While I do have some fond memories of watching instructional films in elementary school, they mainly involve shoving desks around the classroom, sitting on the cold linoleum floor until my butt went numb, and that one time in second grade when the projector overheated and started smoking (true story; not a Simpsons flashback). The films themselves, I don’t remember so well.
Fortunately, I can relive all of those glorious instructional moments with the help of a little series called the Educational Archives. Each one is packed full of information on everything you’ll ever need to know, from why it’s wonderful to be a girl to the importance of soap. You’ll even learn exactly why stealing a car is such a bad idea.
We also have a fine two-volume set from Kino – How to Be a Man and How to Be a Woman (those were the only choices you had back then). Apparently, to be a man one must be trustworthy and plan for success, while to be a woman one must improve one’s personality, learn how to make a sandwich, and say no to sex.
Many of these adventures in moral education come from a company called Coronet Instructional Films, and can be viewed online for free thanks to the Internet Archive. Here’s a little gem with a catchy title: Are You Popular?
So remember to study hard and respect your elders, and you’ll succeed in life. Now go make me a sandwich.*
* Poof! You’re a sandwich!
I have long been a fan of all things tacky, kitschy, and retro. Some of my most prized possessions came from yard sales and thrift stores, apparently too awful or weird for their owners to stand any longer. I also collect Better Homes and Gardens books that are older than me. And I look forward to the day I can buy a house with loud wallpaper and bright orange shag carpeting, in which to display my terrible treasures. Imagine my delight when I found a whole genre of books which mock the dated fads of yesterday.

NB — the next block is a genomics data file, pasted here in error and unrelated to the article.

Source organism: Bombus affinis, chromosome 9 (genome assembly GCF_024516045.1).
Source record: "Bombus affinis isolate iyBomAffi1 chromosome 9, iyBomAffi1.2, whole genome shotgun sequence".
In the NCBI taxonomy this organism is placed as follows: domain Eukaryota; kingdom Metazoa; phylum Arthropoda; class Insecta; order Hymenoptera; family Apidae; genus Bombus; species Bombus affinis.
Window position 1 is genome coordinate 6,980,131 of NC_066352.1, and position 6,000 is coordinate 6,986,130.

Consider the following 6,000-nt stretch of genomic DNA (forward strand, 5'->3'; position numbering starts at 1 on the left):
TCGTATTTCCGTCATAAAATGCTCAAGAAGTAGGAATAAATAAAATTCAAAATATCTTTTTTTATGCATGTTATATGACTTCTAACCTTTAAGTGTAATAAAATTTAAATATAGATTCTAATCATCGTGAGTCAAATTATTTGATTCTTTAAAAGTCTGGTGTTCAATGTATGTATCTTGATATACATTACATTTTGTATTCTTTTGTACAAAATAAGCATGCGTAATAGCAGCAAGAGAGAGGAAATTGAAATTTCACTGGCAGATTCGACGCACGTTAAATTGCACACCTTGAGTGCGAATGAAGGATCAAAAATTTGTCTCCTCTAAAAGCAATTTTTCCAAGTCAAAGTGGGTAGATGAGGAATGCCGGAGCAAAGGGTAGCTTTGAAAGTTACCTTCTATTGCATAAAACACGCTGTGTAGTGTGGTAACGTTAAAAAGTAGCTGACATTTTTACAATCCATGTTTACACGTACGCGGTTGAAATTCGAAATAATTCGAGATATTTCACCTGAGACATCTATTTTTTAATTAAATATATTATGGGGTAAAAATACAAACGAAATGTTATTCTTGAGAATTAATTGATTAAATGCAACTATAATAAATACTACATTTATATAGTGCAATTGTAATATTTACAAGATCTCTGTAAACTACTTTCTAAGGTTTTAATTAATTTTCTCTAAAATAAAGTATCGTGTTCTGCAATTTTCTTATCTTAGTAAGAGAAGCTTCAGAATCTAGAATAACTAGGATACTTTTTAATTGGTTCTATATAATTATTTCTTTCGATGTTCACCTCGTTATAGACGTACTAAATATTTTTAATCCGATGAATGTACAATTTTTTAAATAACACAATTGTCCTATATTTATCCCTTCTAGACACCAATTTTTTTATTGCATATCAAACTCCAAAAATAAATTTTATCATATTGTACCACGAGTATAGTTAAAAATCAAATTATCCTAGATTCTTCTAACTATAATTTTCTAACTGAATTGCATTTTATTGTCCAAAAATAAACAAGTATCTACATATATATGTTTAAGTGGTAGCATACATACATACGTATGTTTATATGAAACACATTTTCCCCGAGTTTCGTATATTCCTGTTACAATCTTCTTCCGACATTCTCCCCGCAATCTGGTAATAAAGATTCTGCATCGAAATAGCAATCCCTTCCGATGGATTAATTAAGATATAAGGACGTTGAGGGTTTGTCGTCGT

James Lileks more or less founded this anti-nostalgia movement with The Gallery of Regrettable Food, which explores the glistening, gray cuisine and ominous food photography of the past. The gallery originated on Lileks’ website, as did the follow-up project: Interior Desecrations: Hideous Homes from the Horrible ’70s*. (Take a look at the online precursors, and maybe you’ll see why the full-fledged books had me practically sobbing with laughter.) Lileks’ third book, Mommy Knows Worst: Highlights From the Golden Age of Bad Parenting Advice, will make you wonder how any boomers survived their childhoods. Finally, he returns to mid-century dining with Gastroanomalies: Questionable Culinary Creations from the Golden Age of American Cookery.
Of course, several authors have taken shots at our culture’s most awkward phases. For more food-related mirth, try The Amazing Mackerel Pudding Plan: Classic Diet Recipe Cards from the 1970s*, by Wendy McClure. Fashionable crafters will enjoy The Museum of Kitschy Stitches: A Gallery of Notorious Knits by Stitchy McYarnpants. While a lot of Bad Taste has certainly happened since 1990, The Encyclopedia of Bad Taste is still a valuable resource on historic crassness, from Chia-Pets to Charo. Mental Hygiene: Better Living Through Classroom Films 1945-1970* by Ken Smith is both a legitimate study and critique of the industry, and an outrageously funny book. (To see examples of actual Classroom Films, check out the Coronet Instructional Films page at the Internet Archive.) And I suppose the only thing I need to tell you about Happy Kitty Bunny Pony: A Saccharine Mouthful of Super Cute is that the commentary was written by that Mike Nelson, of Mystery Science Theater 3000 fame.
Be warned – after reading these, you might find you don’t completely hate velvet paintings, and you’d almost be willing to learn macramé. But if you decide to try grandma’s frightening Jello Mold, I claim absolutely no responsibility for the consequences.
(*Sadly, a few of these books are not currently available at CLP, or even in the whole county-wide catalog. These things occasionally happen even at the best of libraries, and someone’s probably working on it even as we speak. But you can also request titles we don’t own using the Interlibrary Loan System